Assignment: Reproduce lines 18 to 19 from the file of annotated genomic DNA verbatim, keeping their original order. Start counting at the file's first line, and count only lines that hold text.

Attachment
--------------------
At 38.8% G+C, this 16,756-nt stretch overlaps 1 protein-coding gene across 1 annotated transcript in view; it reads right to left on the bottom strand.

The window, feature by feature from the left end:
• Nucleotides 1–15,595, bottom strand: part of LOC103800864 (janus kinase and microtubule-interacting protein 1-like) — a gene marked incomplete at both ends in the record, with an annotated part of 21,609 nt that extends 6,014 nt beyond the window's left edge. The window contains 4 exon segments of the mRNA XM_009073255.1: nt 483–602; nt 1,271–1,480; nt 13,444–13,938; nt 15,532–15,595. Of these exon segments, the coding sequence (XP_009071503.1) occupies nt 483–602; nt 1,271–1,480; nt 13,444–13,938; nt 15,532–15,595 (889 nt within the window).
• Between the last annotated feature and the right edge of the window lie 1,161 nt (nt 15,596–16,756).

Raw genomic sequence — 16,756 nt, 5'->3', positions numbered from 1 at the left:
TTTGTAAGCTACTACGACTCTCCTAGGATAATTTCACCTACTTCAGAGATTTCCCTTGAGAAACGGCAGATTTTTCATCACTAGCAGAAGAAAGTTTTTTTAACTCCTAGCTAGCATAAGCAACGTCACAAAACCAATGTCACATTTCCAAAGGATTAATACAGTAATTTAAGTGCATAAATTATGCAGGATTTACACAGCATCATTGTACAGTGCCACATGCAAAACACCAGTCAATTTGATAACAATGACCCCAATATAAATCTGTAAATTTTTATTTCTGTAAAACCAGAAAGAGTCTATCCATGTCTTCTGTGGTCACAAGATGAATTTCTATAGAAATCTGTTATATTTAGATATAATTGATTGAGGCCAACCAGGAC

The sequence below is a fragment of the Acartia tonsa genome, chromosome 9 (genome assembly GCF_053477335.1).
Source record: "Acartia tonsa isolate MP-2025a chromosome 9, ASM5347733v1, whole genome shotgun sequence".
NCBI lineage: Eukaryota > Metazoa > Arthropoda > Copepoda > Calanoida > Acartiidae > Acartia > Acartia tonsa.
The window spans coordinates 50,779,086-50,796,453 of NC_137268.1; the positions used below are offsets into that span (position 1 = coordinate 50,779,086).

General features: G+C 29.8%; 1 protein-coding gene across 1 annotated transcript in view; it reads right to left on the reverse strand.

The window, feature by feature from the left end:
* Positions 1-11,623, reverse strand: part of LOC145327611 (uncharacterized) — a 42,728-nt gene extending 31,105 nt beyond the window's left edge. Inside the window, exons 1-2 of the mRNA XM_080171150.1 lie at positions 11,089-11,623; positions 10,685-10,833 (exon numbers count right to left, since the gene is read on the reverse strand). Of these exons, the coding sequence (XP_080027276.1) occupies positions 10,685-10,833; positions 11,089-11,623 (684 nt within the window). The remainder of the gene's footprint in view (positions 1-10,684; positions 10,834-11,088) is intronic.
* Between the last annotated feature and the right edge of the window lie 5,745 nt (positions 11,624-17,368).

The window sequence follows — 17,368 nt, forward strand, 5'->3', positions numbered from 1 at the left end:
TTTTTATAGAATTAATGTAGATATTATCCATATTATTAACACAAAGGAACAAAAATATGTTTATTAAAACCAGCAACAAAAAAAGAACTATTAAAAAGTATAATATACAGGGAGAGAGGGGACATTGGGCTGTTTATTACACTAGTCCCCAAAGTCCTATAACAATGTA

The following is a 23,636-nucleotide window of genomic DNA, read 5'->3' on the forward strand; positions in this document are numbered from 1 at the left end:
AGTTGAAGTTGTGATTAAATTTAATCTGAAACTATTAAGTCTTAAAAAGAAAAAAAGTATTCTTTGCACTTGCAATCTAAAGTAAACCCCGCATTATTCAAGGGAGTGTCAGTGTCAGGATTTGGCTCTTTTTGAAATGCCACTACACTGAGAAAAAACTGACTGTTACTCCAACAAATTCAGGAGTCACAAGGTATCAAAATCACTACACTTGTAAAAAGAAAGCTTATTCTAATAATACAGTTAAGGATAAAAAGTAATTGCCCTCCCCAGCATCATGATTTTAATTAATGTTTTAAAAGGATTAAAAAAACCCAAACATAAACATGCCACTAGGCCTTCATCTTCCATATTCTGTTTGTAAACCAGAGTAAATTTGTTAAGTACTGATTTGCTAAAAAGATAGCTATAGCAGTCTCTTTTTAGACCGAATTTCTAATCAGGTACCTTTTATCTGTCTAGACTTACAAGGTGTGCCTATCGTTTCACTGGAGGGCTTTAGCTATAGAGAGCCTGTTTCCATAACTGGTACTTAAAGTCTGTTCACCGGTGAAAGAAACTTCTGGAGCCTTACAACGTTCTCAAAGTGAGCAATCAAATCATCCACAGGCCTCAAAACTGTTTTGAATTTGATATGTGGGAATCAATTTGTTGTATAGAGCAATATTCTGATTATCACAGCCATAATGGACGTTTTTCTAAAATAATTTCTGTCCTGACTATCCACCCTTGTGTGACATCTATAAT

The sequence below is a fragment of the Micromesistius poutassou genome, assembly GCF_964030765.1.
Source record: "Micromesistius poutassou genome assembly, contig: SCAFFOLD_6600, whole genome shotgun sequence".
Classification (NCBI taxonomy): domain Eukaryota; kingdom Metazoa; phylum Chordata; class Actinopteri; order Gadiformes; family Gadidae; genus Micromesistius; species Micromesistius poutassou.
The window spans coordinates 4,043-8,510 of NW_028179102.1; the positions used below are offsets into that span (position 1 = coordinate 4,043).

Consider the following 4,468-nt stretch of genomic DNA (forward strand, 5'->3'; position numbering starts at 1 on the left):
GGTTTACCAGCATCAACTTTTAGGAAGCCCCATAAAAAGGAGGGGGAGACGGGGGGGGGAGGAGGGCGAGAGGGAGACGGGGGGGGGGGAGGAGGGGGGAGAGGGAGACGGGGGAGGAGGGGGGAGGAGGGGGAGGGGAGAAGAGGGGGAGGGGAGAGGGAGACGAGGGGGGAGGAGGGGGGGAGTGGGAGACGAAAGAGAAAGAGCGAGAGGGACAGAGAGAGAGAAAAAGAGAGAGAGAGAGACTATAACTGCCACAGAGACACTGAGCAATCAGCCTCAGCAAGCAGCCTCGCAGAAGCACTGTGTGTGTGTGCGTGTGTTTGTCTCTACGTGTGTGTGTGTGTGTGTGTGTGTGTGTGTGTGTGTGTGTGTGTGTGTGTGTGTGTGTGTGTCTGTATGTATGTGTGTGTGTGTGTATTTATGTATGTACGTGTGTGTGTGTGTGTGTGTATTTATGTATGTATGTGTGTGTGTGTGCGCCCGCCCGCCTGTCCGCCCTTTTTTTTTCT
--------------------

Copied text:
AGTTGAAGTTGTGATTAAATTTAATCTGAAACTATTAAGTCTTAAAAAGAAAAAAAGTATTCTTTGCACTTGCAATCTAAAGTAAACCCCGCATTATTCAAGGGAGTGTCAGTGTCAGGATTTGGCTCTTTTTGAAATGCCACTACACTGAGAAAAAACTGACTGTTACTCCAACAAATTCAGGAGTCACAAGGTATCAAAATCACTACACTTGTAAAAAGAAAGCTTATTCTAATAATACAGTTAAGGATAAAAAGTAATTGCCCTCCCCAGCATCATGATTTTAATTAATGTTTTAAAAGGATTAAAAAAACCCAAACATAAACATGCCACTAGGCCTTCATCTTCCATATTCTGTTTGTAAACCAGAGTAAATTTGTTAAGTACTGATTTGCTAAAAAGATAGCTATAGCAGTCTCTTTTTAGACCGAATTTCTAATCAGGTACCTTTTATCTGTCTAGACTTACAAGGTGTGCCTATCGTTTCACTGGAGGGCTTTAGCTATAGAGAGCCTGTTTCCATAACTGGTACTTAAAGTCTGTTCACCGGTGAAAGAAACTTCTGGAGCCTTACAACGTTCTCAAAGTGAGCAATCAAATCATCCACAGGCCTCAAAACTGTTTTGAATTTGATATGTGGGAATCAATTTGTTGTATAGAGCAATATTCTGATTATCACAGCCATAATGGACGTTTTTCTAAAATAATTTCTGTCCTGACTATCCACCCTTGTGTGACATCTATAAT

The sequence below is a fragment of the Micromesistius poutassou genome, assembly GCF_964030765.1.